The University of Alaska is offering up 400 acres of its Haines-area land for timber harvest.
The timing of the university’s decision was motivated by a conversation happening at the local level.
The Haines Planning Commission is considering whether to restrict resource extraction in the Mud Bay area.
At a Sept. 14 University Board of Regents meetings, Land Management director Christine Klein said the university’s ability to monetize its Chilkat Peninsula land was under threat.
“The reason we’re bringing this to you now is that there have been increasing efforts to put restrictions on the property and the area in Haines that this land is located at,” Klein said.
The conversation Klein is referring to started back in May, when the Haines Planning Commission noticed an apparent oversight in the code governing the Mud Bay Rural Residential Zone. There is nothing there to restrict resource extraction in the generally quiet residential neighborhoods.
Since then, the commission has brainstormed what kind of rules to put in place for that area. The university and the Alaska Mental Health Trust, both major landowners on the peninsula, spoke out in opposition to any limitations.
University President James Johnson wrote in a letter to Haines officials that revenue from land holdings is critical to UA’s trust programs, which fund student scholarships. University funding has plummeted by $61 million since 2014 in the wake of the state fiscal crisis.
At a meeting in June, planning commission chair Rob Goldberg said there was no rush to answer the Mud Bay resource extraction question.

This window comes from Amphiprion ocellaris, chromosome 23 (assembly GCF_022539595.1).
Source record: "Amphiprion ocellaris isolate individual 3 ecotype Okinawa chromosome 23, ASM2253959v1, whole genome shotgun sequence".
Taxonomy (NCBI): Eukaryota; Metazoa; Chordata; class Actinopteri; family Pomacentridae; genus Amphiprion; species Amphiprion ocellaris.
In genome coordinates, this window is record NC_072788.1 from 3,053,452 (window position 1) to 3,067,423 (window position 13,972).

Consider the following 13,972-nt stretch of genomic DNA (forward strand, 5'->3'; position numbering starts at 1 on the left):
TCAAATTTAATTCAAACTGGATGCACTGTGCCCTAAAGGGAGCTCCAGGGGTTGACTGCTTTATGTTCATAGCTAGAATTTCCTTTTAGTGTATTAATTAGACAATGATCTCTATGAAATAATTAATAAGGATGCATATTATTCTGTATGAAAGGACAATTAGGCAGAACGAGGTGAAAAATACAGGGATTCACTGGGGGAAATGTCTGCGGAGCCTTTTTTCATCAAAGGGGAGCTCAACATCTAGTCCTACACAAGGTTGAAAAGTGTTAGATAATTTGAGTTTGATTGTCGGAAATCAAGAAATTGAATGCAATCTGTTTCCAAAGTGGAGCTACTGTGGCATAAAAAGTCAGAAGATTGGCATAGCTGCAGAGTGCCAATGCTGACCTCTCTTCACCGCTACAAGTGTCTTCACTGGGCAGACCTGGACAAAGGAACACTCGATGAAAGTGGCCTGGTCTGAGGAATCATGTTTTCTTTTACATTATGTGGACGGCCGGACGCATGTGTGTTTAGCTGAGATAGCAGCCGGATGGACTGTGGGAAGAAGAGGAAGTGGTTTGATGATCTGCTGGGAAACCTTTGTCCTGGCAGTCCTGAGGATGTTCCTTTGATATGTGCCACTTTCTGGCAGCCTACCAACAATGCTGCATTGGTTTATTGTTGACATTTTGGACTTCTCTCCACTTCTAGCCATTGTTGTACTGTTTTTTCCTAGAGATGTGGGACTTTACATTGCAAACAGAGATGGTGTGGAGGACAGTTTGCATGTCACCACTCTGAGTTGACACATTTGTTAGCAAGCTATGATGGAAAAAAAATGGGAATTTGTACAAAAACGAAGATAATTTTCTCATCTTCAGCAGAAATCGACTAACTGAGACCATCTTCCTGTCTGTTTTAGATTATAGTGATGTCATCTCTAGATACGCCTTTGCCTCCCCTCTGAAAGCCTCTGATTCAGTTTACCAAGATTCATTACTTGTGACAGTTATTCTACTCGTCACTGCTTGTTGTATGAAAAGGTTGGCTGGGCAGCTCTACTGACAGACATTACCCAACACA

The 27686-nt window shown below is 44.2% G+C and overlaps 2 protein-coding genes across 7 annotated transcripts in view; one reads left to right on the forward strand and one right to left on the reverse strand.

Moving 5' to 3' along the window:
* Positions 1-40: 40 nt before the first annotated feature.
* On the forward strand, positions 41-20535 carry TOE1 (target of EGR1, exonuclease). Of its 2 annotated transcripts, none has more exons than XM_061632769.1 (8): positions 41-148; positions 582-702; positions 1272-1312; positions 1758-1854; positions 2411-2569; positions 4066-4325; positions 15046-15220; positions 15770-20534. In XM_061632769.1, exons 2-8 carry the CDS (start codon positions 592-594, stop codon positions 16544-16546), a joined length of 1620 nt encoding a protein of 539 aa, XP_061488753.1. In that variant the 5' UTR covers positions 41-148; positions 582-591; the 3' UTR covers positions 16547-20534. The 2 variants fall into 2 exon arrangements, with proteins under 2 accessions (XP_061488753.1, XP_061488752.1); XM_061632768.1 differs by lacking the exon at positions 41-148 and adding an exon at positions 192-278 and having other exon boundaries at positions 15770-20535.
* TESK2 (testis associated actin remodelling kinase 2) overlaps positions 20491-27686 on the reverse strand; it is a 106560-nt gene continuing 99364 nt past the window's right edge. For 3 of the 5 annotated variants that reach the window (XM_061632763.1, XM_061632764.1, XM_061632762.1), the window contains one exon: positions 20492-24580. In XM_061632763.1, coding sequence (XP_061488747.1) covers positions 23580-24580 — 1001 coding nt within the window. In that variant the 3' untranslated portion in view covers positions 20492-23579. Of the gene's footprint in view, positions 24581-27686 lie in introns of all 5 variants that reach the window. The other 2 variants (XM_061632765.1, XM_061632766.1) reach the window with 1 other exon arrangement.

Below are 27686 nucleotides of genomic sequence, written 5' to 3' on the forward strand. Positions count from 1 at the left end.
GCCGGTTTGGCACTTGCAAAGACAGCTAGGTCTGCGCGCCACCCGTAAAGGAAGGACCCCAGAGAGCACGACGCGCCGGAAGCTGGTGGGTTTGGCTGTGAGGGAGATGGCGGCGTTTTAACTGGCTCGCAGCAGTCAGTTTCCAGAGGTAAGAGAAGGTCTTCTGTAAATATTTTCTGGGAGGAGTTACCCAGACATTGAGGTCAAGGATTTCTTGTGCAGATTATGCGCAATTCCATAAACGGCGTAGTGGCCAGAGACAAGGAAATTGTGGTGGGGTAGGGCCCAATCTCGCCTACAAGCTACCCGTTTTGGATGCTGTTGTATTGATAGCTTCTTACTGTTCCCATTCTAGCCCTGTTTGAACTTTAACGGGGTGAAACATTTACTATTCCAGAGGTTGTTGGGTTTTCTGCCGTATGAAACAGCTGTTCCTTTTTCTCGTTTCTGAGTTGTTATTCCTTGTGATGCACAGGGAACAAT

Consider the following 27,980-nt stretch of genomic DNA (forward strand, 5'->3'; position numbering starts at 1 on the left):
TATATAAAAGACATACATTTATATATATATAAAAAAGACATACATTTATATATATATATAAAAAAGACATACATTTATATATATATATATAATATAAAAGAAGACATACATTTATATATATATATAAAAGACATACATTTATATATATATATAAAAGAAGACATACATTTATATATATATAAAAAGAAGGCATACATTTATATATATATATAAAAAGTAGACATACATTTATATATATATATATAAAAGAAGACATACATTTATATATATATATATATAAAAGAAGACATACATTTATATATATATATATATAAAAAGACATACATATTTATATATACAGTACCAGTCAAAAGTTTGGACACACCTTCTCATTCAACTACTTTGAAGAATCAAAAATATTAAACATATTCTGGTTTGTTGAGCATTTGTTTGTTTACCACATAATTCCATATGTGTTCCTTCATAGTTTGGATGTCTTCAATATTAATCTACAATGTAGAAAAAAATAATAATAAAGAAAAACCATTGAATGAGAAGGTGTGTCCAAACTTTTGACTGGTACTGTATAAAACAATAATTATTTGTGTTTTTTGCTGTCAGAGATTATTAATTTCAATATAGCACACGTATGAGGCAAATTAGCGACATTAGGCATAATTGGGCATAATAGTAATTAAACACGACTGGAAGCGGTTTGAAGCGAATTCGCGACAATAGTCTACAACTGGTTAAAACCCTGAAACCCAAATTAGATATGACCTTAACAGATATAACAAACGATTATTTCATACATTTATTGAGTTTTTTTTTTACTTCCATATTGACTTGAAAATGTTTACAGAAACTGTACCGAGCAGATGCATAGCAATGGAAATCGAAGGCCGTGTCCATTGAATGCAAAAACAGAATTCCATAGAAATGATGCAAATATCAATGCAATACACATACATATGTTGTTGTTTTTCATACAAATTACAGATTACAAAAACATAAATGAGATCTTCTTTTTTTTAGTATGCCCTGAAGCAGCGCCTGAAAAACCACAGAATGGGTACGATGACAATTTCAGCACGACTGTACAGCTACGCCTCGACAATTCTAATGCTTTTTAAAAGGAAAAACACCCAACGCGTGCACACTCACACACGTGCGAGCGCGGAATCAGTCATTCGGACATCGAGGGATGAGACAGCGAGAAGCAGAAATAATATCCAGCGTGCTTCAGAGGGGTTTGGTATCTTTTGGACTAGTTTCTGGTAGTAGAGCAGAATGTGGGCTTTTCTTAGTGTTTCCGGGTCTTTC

“We’ve had this code in place for about 25 years and there hasn’t been any major resource extraction during that time,” Goldberg said. “And I haven’t seen a big rush for people to do it.”
Now there does seem to be a rush.
“If we don’t move forward with this, we may be in the situation of losing the ability to harvest the timber,” Klein said at the Sept. 14 regents meeting. “And in doing so, we would also lose our ability to check and verify if there is any mineral potential.”
Haines Forester Greg Palmieri says this is the largest potential timber sale on the Chilkat Peninsula in decades.
“I’m not aware of any timber sales on the peninsula in the last 10 to 20 years that weren’t on private property or very small,” Palmieri said. “This doesn’t compare to anything in the last 10 to 20 years.”
The 400 acres make up a significant swath of the peninsula south of the Haines’ townsite. Dozens of residential properties neighbor the sale area, including Eric Holle’s home.
“It’s not something I’m gonna lose sleep over at the moment,” Holle said.
Holle has lived across Mud Bay for 29 years. He’s also the president of a local conservation group. But he’s not too worried about the timber sale because he doesn’t think the university will be able to make money from it.
“Once they go through and do a timber cruise on this, I think they will be quite surprised on the lack of valuable timber in this area,” Holle said.
Planning commission chair Goldberg lives out Mud Bay, and he also questions the profitability of the timber harvest. He says creating residential subdivisions would be a much more valuable use of the land.
As for how this development will factor into the commission’s conversation around Mud Bay resource extraction, Goldberg says he’s not sure.
“If we were playing a game, it would be like the university has just wiped all the pieces off the board and said ‘game over,’” Goldberg said.
The university will find out if there are interested buyers for this timber sale by the bid deadline on Oct. 23. That’s also the deadline for comments on the plan, which can be sent to email@example.com.
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